The French Navy had suffered a series of one-sided defeats in the opening years of the war, suffering heavy losses at the Glorious First of June in 1794 and during the Croisière du Grand Hiver the following January. In late 1796, after prompting from representatives of the United Irishmen (a society dedicated to ending British rule of the Kingdom of Ireland), the French Atlantic Fleet launched a large scale attempt to invade Ireland, known as the Expédition d'Irlande. This too ended in disaster, with twelve ships lost and thousands of men drowned in fierce winter gales. Their ambitions frustrated, the representatives of the United Irishmen, led by Wolfe Tone, turned to the new Batavian state for support and were promised assistance in the coming year by a united French and Dutch fleet. A plan was formulated to merge the French and Dutch fleets and attack Ireland together in the summer of 1797. Tone joined the staff of Vice-Admiral Jan de Winter on his flagship Vrijheid in the Texel and 13,500 Dutch troops were equipped in preparation for the operation, the fleet waiting only for the best moment to take advantage of easterly winds and sweep past the British blockade and down the English Channel.
For the Royal Navy, the early years of the war had been successful, but the commitment to a global conflict was creating a severe strain on available equipment, men and financial resources. The navy had expanded from 134 ships at the start of the conflict in 1793, to 633 by 1797,[Note 2] and personnel had increased from 45,000 men to 120,000, an achievement possible only as a result of the impressment service, which abducted criminals, beggars and unwilling conscripts for compulsory service at sea. Wages had not been increased since 1653, and were usually months late, rations were terrible, shore leave forbidden and discipline harsh. Tensions in the fleet had been gradually rising since the start of the war, and in February 1797, anonymous sailors from the Channel Fleet at Spithead sent letters to their former commander, Lord Howe, soliciting his support in improving their conditions. The list was deliberately ignored on the instructions of First Lord of the Admiralty Lord Spencer, and, on 16 April, the sailors responded with the Spithead Mutiny: a largely peaceful strike action led by a delegation of seamen from each ship tasked with negotiating with the authorities and enforcing discipline. For a month the fleet remained at stalemate, until Lord Howe was able to negotiate a series of improvements in conditions that enabled the strikers to return to regular service. The mutiny had achieved almost all of its aims; increasing pay, removing unpopular officers and improving conditions for the men serving in the Channel Fleet and, ultimately, the whole navy.
While the upheaval continued at Spithead, Duncan had retained order in the North Sea Fleet at Yarmouth by the sheer force of his personality. When men from his flagship, HMS Venerable, clambered up into the rigging and roared three cheers in a prearranged signal for the revolt to begin on 1 May, Duncan initially threatened to run the ringleader through with his sword. Calmed by his subordinates, he instead assembled his officers and the Royal Marines aboard his ship and advanced on the men in the rigging, demanding to know what they were doing. So fierce was his tone that the men fell silent and hesitantly returned to their quarters except for five ringleaders, whom he admonished personally on his quarterdeck before issuing a general pardon and dismissing them to their duty. The following week, he assembled all of the men and demanded to know whether they would follow his orders: in response, the crew nominated a spokesman, who apologised for their actions, saying, "we humbly implore your honour's pardon with hearts full of gratitude and tears in our eyes for the offense we have given to the worthiest of commanders who has proved a father to us". A week later, when a similar outbreak of mutiny affected the fourth rate ship, HMS Adamant, under Captain William Hotham, Duncan again acted decisively, coming aboard Adamant as the crew rebelled and demanding to know if there was any man who disputed his authority. When a sailor stepped forward, Duncan seized him by his shirt and dangled him over the side of the ship with one arm crying, "My lads – look at this fellow – he who dares to deprive me of command of the fleet". The mutiny evaporated almost instantly.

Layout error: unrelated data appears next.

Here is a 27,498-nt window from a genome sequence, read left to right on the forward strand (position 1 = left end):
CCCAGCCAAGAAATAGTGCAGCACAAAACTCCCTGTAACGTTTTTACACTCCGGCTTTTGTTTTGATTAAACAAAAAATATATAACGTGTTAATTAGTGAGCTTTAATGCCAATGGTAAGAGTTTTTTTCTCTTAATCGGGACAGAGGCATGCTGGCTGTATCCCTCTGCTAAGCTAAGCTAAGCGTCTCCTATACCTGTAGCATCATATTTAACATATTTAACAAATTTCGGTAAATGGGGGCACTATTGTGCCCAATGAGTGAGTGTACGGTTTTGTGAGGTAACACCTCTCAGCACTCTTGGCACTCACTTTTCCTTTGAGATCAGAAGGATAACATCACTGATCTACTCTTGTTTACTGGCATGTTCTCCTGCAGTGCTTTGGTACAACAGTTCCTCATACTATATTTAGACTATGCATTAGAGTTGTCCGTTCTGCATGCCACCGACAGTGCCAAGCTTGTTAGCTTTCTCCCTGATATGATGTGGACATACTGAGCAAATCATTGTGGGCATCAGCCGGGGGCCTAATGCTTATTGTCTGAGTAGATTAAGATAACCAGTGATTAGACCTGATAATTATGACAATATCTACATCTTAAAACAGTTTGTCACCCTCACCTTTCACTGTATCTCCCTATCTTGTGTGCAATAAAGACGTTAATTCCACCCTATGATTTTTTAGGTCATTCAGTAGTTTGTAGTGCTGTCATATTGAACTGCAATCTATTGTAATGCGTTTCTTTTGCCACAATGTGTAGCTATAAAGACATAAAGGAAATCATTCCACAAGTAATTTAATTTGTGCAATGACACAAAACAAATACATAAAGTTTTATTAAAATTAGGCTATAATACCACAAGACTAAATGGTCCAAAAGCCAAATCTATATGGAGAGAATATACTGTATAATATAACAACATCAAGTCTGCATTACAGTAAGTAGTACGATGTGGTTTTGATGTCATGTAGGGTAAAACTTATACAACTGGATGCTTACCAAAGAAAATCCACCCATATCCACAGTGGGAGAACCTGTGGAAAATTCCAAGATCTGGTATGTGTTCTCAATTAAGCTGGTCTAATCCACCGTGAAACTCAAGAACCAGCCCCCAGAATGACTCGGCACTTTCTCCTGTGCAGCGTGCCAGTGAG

Despite his initial success, Duncan was unable to retain control in the face of a more widespread revolt on 15 May among the ships based at the Nore, which became known as the Nore Mutiny. Led by a sailor named Richard Parker, the Nore mutineers quickly organised and became a significant threat to water traffic in the Thames Estuary. Duncan was informed that his fleet at Yarmouth might be ordered to attack the mutineers and, although reluctant, responded, "I do not shrink from the business if it cannot otherwise be got the better of". When rumours of the plan reached the fleet at Yarmouth, the crew of Venerable also expressed their distaste with the plan, but reaffirmed their promise of loyalty to their admiral whatever the circumstances. News then arrived that the Dutch fleet under De Winter was preparing to sail, and Duncan's fleet was ordered by Lord Spencer to blockade the Dutch coast. Duncan issued orders for the fleet to weigh anchor, but the men disobeyed and ship after ship overthrew their officers and joined the mutineers at the Nore. Eventually Duncan was left with only his own Venerable and Hotham's Adamant to contain the entire Dutch fleet. Duncan later wrote that, "To be deserted by my own fleet in the face of the enemy is a disgrace which I believe never before happened to a British admiral, nor could I have supposed it possible."